All 20 squads for the forthcoming Rugby World Cup have been announced and looking at the 558 players named in the 18 non-African teams for the biggest showpiece in world rugby, a number of names sound familiar.
Excluding the Springboks and our neighbours Namibia, 15 players from other countries were either born in South Africa, or have strong ties to rugby here in the Republic.
While only one the Boks in Japan was not born in South Africa (Tendai Mtawarira was born in Zimbabwe), only three countries feature no foreign-born players in their 31 man squads – Namibia, Argentina and Uruguay.
The hosts, Japan, and the USA “lead the charge” with a combined seven players with strong South African links in their squads.
The USA Eagles, under the guidance of former Springbok assistant coach Gary Gold as head coach and former Springbok midfielder Jaque Fourie as one of their assistant coaches, have three SA-born players in their squad, and one who made a name for himself here.
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Marcel Brache, who will play at the RWC for the USA, was born in California, but played Vodacom Super Rugby for the DHL Stormers and the Western Force. He first made his mark in South Africa for the University of Cape Town in the FNB Varsity Cup.
Hanco Germishuys was born in Kimberley but relocated to the USA while still at primary school. He returned for a short stint at the Sharks Academy in 2015 but has played most of his senior rugby in the USA, representing their U19 and U20s earlier in his career before making his Test debut for the Eagles in 2016.
Ruben de Haas, whose father Pieter played provincial rugby in South Africa in the 1990s, made a big impression in the States and is one of the youngest members of their squad. His parents moved to the USA in 2009 but Ruben was back in South Africa in recent years, playing in the FNB Varsity Cup for the Central University of Technology and the Toyota Free State Cheetahs XV.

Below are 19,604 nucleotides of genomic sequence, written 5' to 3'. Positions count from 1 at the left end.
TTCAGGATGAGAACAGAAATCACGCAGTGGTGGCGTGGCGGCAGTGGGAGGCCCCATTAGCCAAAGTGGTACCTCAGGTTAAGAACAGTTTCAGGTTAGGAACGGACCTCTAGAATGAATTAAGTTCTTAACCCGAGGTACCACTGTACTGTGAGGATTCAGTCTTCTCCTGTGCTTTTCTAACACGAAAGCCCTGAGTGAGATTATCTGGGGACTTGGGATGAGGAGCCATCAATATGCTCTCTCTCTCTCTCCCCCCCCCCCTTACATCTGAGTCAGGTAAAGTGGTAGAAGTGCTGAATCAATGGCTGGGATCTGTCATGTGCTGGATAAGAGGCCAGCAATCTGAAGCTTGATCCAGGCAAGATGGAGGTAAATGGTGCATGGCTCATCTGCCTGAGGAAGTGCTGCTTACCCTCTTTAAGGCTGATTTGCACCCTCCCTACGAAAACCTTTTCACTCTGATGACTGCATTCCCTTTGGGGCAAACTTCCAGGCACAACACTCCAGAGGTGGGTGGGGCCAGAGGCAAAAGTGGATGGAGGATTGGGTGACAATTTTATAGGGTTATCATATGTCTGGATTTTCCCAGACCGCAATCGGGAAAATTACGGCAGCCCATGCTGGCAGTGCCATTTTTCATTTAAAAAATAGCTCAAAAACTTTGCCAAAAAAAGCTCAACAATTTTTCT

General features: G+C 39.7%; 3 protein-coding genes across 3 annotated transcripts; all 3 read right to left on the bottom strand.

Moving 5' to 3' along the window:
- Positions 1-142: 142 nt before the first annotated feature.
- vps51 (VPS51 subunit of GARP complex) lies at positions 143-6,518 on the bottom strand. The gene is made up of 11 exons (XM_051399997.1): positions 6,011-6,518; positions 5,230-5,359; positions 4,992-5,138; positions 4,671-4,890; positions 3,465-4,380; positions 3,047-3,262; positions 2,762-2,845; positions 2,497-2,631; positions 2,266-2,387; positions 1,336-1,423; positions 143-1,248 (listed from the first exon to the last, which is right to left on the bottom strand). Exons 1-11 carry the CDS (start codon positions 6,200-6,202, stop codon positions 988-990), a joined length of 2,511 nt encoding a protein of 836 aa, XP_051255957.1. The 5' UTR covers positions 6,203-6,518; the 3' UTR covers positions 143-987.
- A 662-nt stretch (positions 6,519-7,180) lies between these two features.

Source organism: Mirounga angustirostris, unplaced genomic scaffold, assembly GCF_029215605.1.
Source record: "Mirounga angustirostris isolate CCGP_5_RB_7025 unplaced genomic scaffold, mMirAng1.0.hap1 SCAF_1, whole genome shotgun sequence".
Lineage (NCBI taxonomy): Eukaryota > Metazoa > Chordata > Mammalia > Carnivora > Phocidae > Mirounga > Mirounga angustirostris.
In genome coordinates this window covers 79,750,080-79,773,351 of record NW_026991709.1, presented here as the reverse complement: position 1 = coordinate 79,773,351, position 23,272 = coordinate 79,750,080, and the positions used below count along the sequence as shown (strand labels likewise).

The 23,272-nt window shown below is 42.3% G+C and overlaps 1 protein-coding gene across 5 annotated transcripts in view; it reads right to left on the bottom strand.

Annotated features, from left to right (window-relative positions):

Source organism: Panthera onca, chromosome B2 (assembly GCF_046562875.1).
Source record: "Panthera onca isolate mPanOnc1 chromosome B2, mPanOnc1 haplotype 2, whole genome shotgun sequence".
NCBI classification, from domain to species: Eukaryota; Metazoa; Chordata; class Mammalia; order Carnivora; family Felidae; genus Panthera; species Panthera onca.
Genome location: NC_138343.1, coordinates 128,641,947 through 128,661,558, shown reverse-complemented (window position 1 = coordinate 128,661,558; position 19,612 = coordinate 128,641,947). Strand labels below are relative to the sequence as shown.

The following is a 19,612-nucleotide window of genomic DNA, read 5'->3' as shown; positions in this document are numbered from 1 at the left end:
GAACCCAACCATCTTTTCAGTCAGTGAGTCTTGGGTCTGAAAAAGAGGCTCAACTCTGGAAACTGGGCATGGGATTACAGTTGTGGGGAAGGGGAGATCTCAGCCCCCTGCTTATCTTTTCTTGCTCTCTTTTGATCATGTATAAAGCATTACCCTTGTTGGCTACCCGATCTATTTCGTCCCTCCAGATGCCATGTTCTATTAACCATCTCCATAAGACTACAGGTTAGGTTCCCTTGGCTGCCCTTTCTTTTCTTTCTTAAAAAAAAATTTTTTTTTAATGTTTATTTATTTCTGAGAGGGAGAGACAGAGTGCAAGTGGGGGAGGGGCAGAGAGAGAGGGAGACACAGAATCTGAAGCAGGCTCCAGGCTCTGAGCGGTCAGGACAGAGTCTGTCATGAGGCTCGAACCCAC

Shaun Davies was born in Durban and currently plays for the Glendale Raptors in the MLR. He made his Eagles Test debut in 2012.
For Japan, Kotaro Matsushima was born in Pretoria, but he moved to Japan while still at school. But Lappies Labuschagne and Wimpie van der Walt may be better known to rugby supporters in South Africa.
Lappies Labuschagne played 49 Vodacom Super Rugby matches for the Toyota Cheetahs and Vodacom Bulls, and was a member of the Springbok squad in June 2013, but didn’t play in any Tests.
Wimpie van der Walt, who went to Nelspruit High School like Duane Vermeulen, played Vodacom Super Rugby for the Isuzu Southern Kings and Vodacom Bulls before making a permanent move to Japan in 2014.
Ireland and Scotland have two South Africans each in their squads, one of whom, CJ Stander, is a former Junior Springbok captain.
Stander led the SA Under-20s in 2010 and played Vodacom Super Rugby for the Vodacom Bulls. In 2012, he was one of six Young Guns invited to the Springbok squad, but shortly thereafter he signed with Munster in Ireland and made his Test debut in the Six Nations in 2016, a few months after becoming eligible for his adopted country on residency grounds.
Stander has played more than 30 matches for Ireland since and also made his Test debut for the British & Irish Lions against the All Blacks in 2017.